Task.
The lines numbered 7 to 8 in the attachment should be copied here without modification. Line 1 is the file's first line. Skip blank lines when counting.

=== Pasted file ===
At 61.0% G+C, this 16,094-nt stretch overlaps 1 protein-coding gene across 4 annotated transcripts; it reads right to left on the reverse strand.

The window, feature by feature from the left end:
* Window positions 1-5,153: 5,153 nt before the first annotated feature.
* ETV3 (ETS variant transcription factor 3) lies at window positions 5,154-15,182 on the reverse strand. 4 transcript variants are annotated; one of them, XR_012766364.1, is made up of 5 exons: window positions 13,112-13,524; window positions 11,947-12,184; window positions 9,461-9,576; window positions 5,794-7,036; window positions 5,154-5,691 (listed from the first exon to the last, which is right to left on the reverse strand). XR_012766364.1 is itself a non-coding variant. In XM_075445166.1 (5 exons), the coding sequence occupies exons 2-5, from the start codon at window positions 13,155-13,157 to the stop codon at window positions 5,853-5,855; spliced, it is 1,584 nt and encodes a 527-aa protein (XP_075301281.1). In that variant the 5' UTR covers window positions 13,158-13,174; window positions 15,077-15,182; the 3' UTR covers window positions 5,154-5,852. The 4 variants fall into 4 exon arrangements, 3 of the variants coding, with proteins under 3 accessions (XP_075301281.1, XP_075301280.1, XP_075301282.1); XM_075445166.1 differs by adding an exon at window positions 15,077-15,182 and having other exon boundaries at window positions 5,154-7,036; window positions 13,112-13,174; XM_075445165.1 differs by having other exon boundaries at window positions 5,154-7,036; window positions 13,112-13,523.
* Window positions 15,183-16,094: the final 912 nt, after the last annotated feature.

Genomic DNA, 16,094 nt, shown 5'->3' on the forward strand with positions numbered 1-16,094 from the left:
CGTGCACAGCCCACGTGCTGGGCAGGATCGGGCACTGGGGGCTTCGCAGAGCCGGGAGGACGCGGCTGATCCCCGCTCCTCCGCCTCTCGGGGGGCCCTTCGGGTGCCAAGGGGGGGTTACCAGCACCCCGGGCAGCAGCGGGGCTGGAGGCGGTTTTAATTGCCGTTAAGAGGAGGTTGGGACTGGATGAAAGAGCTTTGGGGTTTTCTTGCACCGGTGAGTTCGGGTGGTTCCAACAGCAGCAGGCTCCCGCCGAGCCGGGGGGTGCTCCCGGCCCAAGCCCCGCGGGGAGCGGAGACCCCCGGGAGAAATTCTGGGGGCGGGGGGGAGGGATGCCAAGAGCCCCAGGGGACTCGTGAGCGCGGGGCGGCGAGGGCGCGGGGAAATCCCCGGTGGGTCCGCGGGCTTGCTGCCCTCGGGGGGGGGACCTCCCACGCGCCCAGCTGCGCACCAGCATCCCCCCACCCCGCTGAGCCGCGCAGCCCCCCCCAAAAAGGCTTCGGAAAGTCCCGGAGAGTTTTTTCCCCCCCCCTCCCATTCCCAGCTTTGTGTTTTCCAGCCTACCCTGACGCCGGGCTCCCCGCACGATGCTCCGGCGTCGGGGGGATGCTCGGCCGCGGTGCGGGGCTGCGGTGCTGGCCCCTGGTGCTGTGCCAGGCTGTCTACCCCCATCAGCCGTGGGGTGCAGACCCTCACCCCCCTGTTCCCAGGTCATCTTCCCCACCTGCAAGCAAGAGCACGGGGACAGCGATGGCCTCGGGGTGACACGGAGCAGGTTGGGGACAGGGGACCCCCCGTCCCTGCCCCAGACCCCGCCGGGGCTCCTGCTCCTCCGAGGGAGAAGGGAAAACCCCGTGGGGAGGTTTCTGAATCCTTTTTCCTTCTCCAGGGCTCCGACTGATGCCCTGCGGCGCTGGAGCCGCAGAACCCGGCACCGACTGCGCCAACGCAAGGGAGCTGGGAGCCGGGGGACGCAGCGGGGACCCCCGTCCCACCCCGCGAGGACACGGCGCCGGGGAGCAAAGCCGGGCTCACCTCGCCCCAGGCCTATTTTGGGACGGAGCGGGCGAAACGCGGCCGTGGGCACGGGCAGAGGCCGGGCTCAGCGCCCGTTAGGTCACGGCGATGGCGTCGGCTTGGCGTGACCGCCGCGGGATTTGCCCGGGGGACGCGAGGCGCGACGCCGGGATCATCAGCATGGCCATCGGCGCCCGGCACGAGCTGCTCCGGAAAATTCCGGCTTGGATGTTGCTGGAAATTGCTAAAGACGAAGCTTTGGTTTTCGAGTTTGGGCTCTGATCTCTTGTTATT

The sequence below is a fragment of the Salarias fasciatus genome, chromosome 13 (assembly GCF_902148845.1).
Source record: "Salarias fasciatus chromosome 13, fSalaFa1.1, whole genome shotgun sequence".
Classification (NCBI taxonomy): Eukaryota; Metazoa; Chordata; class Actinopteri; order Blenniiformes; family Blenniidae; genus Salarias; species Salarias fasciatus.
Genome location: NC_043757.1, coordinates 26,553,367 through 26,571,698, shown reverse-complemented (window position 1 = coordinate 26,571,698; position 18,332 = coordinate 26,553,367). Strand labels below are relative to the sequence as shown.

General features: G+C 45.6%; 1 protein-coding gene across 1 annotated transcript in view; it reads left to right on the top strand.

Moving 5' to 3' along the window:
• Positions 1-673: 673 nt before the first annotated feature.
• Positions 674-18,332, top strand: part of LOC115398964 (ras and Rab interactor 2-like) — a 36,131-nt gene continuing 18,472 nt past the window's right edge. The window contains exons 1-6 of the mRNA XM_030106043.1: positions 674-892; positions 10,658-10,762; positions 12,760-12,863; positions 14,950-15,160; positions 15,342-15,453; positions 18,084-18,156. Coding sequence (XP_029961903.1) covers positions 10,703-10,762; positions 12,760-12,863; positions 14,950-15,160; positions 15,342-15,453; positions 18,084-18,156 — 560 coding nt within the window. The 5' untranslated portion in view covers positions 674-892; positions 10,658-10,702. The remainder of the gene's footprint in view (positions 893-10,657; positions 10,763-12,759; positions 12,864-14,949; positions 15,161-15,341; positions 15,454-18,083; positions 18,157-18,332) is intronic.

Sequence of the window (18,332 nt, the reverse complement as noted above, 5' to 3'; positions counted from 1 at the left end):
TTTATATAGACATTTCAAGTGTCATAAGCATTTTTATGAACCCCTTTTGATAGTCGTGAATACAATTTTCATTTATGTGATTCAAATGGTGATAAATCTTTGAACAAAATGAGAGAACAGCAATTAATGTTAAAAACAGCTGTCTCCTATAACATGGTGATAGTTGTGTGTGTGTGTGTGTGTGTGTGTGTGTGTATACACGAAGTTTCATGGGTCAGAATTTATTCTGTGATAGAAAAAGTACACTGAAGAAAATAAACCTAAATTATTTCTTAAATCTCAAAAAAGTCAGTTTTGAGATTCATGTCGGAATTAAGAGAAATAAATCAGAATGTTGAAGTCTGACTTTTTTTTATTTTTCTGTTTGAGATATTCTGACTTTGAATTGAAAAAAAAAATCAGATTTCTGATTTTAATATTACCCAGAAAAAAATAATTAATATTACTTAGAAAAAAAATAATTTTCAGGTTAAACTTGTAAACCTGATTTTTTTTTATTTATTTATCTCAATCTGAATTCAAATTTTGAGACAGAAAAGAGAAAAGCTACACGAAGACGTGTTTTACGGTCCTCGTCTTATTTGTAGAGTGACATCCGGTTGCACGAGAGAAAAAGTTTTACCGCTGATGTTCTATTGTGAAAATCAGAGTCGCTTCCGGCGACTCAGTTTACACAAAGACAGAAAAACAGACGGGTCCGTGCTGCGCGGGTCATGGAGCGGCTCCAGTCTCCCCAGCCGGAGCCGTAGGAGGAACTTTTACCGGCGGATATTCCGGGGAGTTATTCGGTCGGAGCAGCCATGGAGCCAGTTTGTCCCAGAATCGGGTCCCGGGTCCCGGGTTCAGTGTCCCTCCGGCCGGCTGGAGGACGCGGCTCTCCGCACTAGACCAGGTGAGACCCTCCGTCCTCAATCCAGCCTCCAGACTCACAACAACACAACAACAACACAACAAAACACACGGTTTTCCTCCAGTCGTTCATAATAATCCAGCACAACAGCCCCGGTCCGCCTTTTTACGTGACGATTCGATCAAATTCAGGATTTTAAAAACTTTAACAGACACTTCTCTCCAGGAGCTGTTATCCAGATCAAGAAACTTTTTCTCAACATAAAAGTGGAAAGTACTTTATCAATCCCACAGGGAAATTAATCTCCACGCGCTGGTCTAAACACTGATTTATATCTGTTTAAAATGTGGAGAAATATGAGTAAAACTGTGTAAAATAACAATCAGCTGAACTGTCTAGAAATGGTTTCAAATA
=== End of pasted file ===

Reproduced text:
CGTGCACAGCCCACGTGCTGGGCAGGATCGGGCACTGGGGGCTTCGCAGAGCCGGGAGGACGCGGCTGATCCCCGCTCCTCCGCCTCTCGGGGGGCCCTTCGGGTGCCAAGGGGGGGTTACCAGCACCCCGGGCAGCAGCGGGGCTGGAGGCGGTTTTAATTGCCGTTAAGAGGAGGTTGGGACTGGATGAAAGAGCTTTGGGGTTTTCTTGCACCGGTGAGTTCGGGTGGTTCCAACAGCAGCAGGCTCCCGCCGAGCCGGGGGGTGCTCCCGGCCCAAGCCCCGCGGGGAGCGGAGACCCCCGGGAGAAATTCTGGGGGCGGGGGGGAGGGATGCCAAGAGCCCCAGGGGACTCGTGAGCGCGGGGCGGCGAGGGCGCGGGGAAATCCCCGGTGGGTCCGCGGGCTTGCTGCCCTCGGGGGGGGGACCTCCCACGCGCCCAGCTGCGCACCAGCATCCCCCCACCCCGCTGAGCCGCGCAGCCCCCCCCAAAAAGGCTTCGGAAAGTCCCGGAGAGTTTTTTCCCCCCCCCTCCCATTCCCAGCTTTGTGTTTTCCAGCCTACCCTGACGCCGGGCTCCCCGCACGATGCTCCGGCGTCGGGGGGATGCTCGGCCGCGGTGCGGGGCTGCGGTGCTGGCCCCTGGTGCTGTGCCAGGCTGTCTACCCCCATCAGCCGTGGGGTGCAGACCCTCACCCCCCTGTTCCCAGGTCATCTTCCCCACCTGCAAGCAAGAGCACGGGGACAGCGATGGCCTCGGGGTGACACGGAGCAGGTTGGGGACAGGGGACCCCCCGTCCCTGCCCCAGACCCCGCCGGGGCTCCTGCTCCTCCGAGGGAGAAGGGAAAACCCCGTGGGGAGGTTTCTGAATCCTTTTTCCTTCTCCAGGGCTCCGACTGATGCCCTGCGGCGCTGGAGCCGCAGAACCCGGCACCGACTGCGCCAACGCAAGGGAGCTGGGAGCCGGGGGACGCAGCGGGGACCCCCGTCCCACCCCGCGAGGACACGGCGCCGGGGAGCAAAGCCGGGCTCACCTCGCCCCAGGCCTATTTTGGGACGGAGCGGGCGAAACGCGGCCGTGGGCACGGGCAGAGGCCGGGCTCAGCGCCCGTTAGGTCACGGCGATGGCGTCGGCTTGGCGTGACCGCCGCGGGATTTGCCCGGGGGACGCGAGGCGCGACGCCGGGATCATCAGCATGGCCATCGGCGCCCGGCACGAGCTGCTCCGGAAAATTCCGGCTTGGATGTTGCTGGAAATTGCTAAAGACGAAGCTTTGGTTTTCGAGTTTGGGCTCTGATCTCTTGTTATT

The sequence below is a fragment of the Salarias fasciatus genome, chromosome 13 (assembly GCF_902148845.1).